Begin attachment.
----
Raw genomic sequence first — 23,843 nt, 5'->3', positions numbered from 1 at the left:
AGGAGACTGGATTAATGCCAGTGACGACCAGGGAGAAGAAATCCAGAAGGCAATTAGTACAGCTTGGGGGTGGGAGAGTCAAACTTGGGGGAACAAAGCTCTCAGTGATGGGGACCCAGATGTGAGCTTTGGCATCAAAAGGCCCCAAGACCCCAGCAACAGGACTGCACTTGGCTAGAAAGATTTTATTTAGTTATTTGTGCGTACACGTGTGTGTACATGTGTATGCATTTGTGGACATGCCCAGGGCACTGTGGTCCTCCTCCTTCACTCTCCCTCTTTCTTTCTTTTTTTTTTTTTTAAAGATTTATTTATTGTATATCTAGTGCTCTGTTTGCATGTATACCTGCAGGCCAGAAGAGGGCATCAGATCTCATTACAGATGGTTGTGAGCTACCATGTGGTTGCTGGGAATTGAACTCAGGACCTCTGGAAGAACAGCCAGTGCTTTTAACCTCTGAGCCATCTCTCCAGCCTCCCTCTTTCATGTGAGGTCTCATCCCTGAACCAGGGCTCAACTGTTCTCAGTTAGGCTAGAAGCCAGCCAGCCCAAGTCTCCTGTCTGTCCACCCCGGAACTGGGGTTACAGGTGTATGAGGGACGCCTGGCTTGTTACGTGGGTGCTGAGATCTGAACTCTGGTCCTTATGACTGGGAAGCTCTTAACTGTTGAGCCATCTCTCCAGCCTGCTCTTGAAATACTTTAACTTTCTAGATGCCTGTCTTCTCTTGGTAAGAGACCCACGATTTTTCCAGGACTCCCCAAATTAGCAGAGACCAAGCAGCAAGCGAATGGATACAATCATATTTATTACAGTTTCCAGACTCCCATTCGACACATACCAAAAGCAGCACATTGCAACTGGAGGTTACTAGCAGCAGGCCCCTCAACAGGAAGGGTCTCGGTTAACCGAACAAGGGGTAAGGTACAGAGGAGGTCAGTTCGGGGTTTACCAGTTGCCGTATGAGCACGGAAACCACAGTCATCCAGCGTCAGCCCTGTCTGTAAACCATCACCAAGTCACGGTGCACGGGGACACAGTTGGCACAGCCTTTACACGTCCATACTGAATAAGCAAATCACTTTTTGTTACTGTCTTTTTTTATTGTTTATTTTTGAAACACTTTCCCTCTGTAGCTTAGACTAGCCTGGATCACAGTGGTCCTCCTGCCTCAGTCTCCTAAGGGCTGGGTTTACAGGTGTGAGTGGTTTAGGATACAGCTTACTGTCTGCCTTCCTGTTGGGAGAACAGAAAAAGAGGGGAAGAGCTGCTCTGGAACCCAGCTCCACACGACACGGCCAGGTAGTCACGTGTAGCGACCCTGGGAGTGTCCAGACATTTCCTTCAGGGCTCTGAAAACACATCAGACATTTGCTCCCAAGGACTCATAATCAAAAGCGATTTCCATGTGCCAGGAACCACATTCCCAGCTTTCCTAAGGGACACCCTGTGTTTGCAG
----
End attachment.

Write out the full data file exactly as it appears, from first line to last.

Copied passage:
Raw genomic sequence first — 23,843 nt, 5'->3', positions numbered from 1 at the left:
AGGAGACTGGATTAATGCCAGTGACGACCAGGGAGAAGAAATCCAGAAGGCAATTAGTACAGCTTGGGGGTGGGAGAGTCAAACTTGGGGGAACAAAGCTCTCAGTGATGGGGACCCAGATGTGAGCTTTGGCATCAAAAGGCCCCAAGACCCCAGCAACAGGACTGCACTTGGCTAGAAAGATTTTATTTAGTTATTTGTGCGTACACGTGTGTGTACATGTGTATGCATTTGTGGACATGCCCAGGGCACTGTGGTCCTCCTCCTTCACTCTCCCTCTTTCTTTCTTTTTTTTTTTTTTAAAGATTTATTTATTGTATATCTAGTGCTCTGTTTGCATGTATACCTGCAGGCCAGAAGAGGGCATCAGATCTCATTACAGATGGTTGTGAGCTACCATGTGGTTGCTGGGAATTGAACTCAGGACCTCTGGAAGAACAGCCAGTGCTTTTAACCTCTGAGCCATCTCTCCAGCCTCCCTCTTTCATGTGAGGTCTCATCCCTGAACCAGGGCTCAACTGTTCTCAGTTAGGCTAGAAGCCAGCCAGCCCAAGTCTCCTGTCTGTCCACCCCGGAACTGGGGTTACAGGTGTATGAGGGACGCCTGGCTTGTTACGTGGGTGCTGAGATCTGAACTCTGGTCCTTATGACTGGGAAGCTCTTAACTGTTGAGCCATCTCTCCAGCCTGCTCTTGAAATACTTTAACTTTCTAGATGCCTGTCTTCTCTTGGTAAGAGACCCACGATTTTTCCAGGACTCCCCAAATTAGCAGAGACCAAGCAGCAAGCGAATGGATACAATCATATTTATTACAGTTTCCAGACTCCCATTCGACACATACCAAAAGCAGCACATTGCAACTGGAGGTTACTAGCAGCAGGCCCCTCAACAGGAAGGGTCTCGGTTAACCGAACAAGGGGTAAGGTACAGAGGAGGTCAGTTCGGGGTTTACCAGTTGCCGTATGAGCACGGAAACCACAGTCATCCAGCGTCAGCCCTGTCTGTAAACCATCACCAAGTCACGGTGCACGGGGACACAGTTGGCACAGCCTTTACACGTCCATACTGAATAAGCAAATCACTTTTTGTTACTGTCTTTTTTTATTGTTTATTTTTGAAACACTTTCCCTCTGTAGCTTAGACTAGCCTGGATCACAGTGGTCCTCCTGCCTCAGTCTCCTAAGGGCTGGGTTTACAGGTGTGAGTGGTTTAGGATACAGCTTACTGTCTGCCTTCCTGTTGGGAGAACAGAAAAAGAGGGGAAGAGCTGCTCTGGAACCCAGCTCCACACGACACGGCCAGGTAGTCACGTGTAGCGACCCTGGGAGTGTCCAGACATTTCCTTCAGGGCTCTGAAAACACATCAGACATTTGCTCCCAAGGACTCATAATCAAAAGCGATTTCCATGTGCCAGGAACCACATTCCCAGCTTTCCTAAGGGACACCCTGTGTTTGCAG